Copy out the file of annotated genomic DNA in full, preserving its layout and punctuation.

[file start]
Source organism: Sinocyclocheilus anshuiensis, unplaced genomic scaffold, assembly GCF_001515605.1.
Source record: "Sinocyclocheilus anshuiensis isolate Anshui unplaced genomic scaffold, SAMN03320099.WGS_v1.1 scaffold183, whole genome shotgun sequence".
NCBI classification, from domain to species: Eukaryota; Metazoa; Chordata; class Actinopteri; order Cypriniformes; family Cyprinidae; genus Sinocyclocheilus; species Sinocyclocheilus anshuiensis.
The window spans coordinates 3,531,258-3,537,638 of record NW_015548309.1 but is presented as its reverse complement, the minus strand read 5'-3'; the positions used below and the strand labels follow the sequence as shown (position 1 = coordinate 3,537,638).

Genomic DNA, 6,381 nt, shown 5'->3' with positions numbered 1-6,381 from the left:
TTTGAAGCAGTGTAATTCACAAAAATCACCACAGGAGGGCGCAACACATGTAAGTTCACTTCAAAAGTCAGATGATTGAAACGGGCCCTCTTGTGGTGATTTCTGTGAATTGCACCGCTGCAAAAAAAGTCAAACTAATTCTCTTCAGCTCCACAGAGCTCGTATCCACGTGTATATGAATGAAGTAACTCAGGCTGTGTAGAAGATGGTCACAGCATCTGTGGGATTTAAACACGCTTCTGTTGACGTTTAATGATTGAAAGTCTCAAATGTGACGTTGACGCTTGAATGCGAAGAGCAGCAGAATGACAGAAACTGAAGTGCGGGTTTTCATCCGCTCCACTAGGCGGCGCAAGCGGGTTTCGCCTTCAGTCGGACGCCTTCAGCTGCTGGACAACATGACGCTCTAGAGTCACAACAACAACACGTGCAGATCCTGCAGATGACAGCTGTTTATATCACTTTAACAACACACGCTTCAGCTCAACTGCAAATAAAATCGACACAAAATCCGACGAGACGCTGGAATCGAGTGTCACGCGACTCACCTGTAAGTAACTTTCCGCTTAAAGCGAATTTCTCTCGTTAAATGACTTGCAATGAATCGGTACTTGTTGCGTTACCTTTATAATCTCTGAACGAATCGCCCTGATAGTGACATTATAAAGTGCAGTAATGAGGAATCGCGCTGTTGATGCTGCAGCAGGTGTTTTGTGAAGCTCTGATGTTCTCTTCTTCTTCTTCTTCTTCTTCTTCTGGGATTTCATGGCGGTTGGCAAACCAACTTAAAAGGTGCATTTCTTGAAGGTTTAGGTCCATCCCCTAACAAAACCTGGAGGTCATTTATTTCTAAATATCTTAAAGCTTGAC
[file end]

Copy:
Source organism: Sinocyclocheilus anshuiensis, unplaced genomic scaffold, assembly GCF_001515605.1.
Source record: "Sinocyclocheilus anshuiensis isolate Anshui unplaced genomic scaffold, SAMN03320099.WGS_v1.1 scaffold183, whole genome shotgun sequence".
NCBI classification, from domain to species: Eukaryota; Metazoa; Chordata; class Actinopteri; order Cypriniformes; family Cyprinidae; genus Sinocyclocheilus; species Sinocyclocheilus anshuiensis.
The window spans coordinates 3,531,258-3,537,638 of record NW_015548309.1 but is presented as its reverse complement, the minus strand read 5'-3'; the positions used below and the strand labels follow the sequence as shown (position 1 = coordinate 3,537,638).

Genomic DNA, 6,381 nt, shown 5'->3' with positions numbered 1-6,381 from the left:
TTTGAAGCAGTGTAATTCACAAAAATCACCACAGGAGGGCGCAACACATGTAAGTTCACTTCAAAAGTCAGATGATTGAAACGGGCCCTCTTGTGGTGATTTCTGTGAATTGCACCGCTGCAAAAAAAGTCAAACTAATTCTCTTCAGCTCCACAGAGCTCGTATCCACGTGTATATGAATGAAGTAACTCAGGCTGTGTAGAAGATGGTCACAGCATCTGTGGGATTTAAACACGCTTCTGTTGACGTTTAATGATTGAAAGTCTCAAATGTGACGTTGACGCTTGAATGCGAAGAGCAGCAGAATGACAGAAACTGAAGTGCGGGTTTTCATCCGCTCCACTAGGCGGCGCAAGCGGGTTTCGCCTTCAGTCGGACGCCTTCAGCTGCTGGACAACATGACGCTCTAGAGTCACAACAACAACACGTGCAGATCCTGCAGATGACAGCTGTTTATATCACTTTAACAACACACGCTTCAGCTCAACTGCAAATAAAATCGACACAAAATCCGACGAGACGCTGGAATCGAGTGTCACGCGACTCACCTGTAAGTAACTTTCCGCTTAAAGCGAATTTCTCTCGTTAAATGACTTGCAATGAATCGGTACTTGTTGCGTTACCTTTATAATCTCTGAACGAATCGCCCTGATAGTGACATTATAAAGTGCAGTAATGAGGAATCGCGCTGTTGATGCTGCAGCAGGTGTTTTGTGAAGCTCTGATGTTCTCTTCTTCTTCTTCTTCTTCTTCTTCTGGGATTTCATGGCGGTTGGCAAACCAACTTAAAAGGTGCATTTCTTGAAGGTTTAGGTCCATCCCCTAACAAAACCTGGAGGTCATTTATTTCTAAATATCTTAAAGCTTGAC